DUNGEN – Ta det lugnt (2004)

Review by: Kacper Kopacz
Album assigned by: Ed Luo

1. Panda 2. Gjort bort sig 3. Festival 4. Du e för fin för mig 5. Ta det lugnt 6. Det du tänker idag är du i morgon 7. Lejonet & Kulan 8. Bortglömd 9. Glömd konst kommer stundom ånyo till heders 10. Lipsill 11. Om du vore en vakthund 12. Tack ska ni ha 13. Sluta följa efter. 

Dungen means clutter, what else is there to say – they are a Swedish progressive-pop band. On “Ta det lugnt”, they sing in Swedish, and most amazingly this album has charted in America. This means that their melodic skill is quite outstanding. This album sounds like some ABBA + some Jethro Tull and proves that liking one of these bands should mean loving them both.

The problem I see here is that Dungen is not going to save Rock music, unlike Tom Petty who did*. Their pattern seems to be evident through the whole of “Ta det lungt” and results are noticeable – it seems “nobody” outside of Sweden cares for them nowadays, ten years after this record was released.

I can’t neglect the fact that they were interesting – ABBA meets psychedelia is intriguing, in the ground of progressive-rock. However to my ears this isn’t an even album. First, there is “Panda”, the song, which works really well as an opener. The vocal melody is catchy in an expressive ABBA-esque style and the song is accompanied incredibly well by an economic instrumental arrangement. Later, on the next two songs I hear some intriguing moods and overall great sound – yes, the recording rules all the way – but melodies seem to be more hidden and it’s not well, since I don’t understand the lyrics. The main feature, in which this album rules and sucks, is the ability to please a listener without making him committed.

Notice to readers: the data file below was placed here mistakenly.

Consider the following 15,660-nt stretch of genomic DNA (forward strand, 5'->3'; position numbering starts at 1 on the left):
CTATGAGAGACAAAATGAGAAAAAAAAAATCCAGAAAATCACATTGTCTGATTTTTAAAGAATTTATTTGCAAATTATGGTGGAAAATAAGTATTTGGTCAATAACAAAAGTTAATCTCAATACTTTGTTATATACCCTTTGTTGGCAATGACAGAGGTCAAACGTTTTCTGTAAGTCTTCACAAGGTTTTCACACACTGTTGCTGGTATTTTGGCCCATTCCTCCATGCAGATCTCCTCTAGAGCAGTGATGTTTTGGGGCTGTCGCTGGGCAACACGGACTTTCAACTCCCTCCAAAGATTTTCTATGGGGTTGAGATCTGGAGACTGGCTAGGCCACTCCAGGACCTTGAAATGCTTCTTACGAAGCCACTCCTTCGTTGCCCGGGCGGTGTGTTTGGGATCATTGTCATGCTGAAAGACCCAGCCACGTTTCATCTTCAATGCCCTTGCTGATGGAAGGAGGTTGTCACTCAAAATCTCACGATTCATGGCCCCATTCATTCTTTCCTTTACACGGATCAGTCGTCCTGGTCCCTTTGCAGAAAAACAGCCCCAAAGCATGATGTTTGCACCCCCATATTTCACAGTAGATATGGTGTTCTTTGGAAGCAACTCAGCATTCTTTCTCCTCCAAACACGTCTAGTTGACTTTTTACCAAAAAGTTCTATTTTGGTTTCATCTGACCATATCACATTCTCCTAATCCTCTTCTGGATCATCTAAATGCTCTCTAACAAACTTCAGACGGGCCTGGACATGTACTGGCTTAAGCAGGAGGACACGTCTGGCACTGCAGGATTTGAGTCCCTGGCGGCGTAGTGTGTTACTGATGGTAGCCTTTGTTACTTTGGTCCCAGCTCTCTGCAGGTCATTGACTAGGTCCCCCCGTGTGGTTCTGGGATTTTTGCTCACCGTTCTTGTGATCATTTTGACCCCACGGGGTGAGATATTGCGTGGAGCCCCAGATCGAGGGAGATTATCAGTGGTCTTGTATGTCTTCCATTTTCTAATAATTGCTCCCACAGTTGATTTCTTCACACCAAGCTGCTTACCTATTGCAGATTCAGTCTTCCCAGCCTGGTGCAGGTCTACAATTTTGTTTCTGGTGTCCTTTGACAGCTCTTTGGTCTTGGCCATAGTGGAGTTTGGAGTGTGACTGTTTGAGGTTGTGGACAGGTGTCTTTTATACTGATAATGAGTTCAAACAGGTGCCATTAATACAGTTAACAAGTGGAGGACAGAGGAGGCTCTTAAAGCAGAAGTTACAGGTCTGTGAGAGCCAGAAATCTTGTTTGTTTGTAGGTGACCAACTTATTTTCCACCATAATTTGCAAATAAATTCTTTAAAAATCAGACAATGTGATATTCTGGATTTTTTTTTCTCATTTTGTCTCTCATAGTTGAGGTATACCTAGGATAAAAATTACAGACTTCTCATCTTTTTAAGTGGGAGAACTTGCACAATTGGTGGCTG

Songs, “Du E för Fin för Mig” (You’re too good for me) and “Ta det lugnt” (Take it easy) contain a fusion of folk (Swedish folk, I guess) motives with progressive-rock guitar parts, that could appear on a Jethro Tull record. In the title song, there’s a presence of jazz-sax, and although I don’t find it extremely amusing, I must say it fits the song well. Just like Jethro Tull, Dungen doesn’t convince me to fantasize about them.

Next few songs are mostly instrumental, again quite proficient but not mind-blowing. I recommend listening to these after being aware of what their titles mean. On the song “Bortglomd” (Forgotten) Dungen came close to the noise-pollution.

The final track, “Sluta följa efter” (Stop following) has an interesting tension and melody, reminiscent of what was done by King Crimson on Red. Vocal isn’t alike ABBA anymore, this time we face some interesting noise-rock experimentation. 
All in all, this record is good. I don’t think it’s a must-have, but rather definitely a worthy listening experience. It should be also noted here that in 2005 “Ta det lugnt” was reissued with five more instrumental songs, which might be the best buy for someone fancying Dungen.

*Tom Petty saved Rock music not once, but thrice!

Author: tomymostalas


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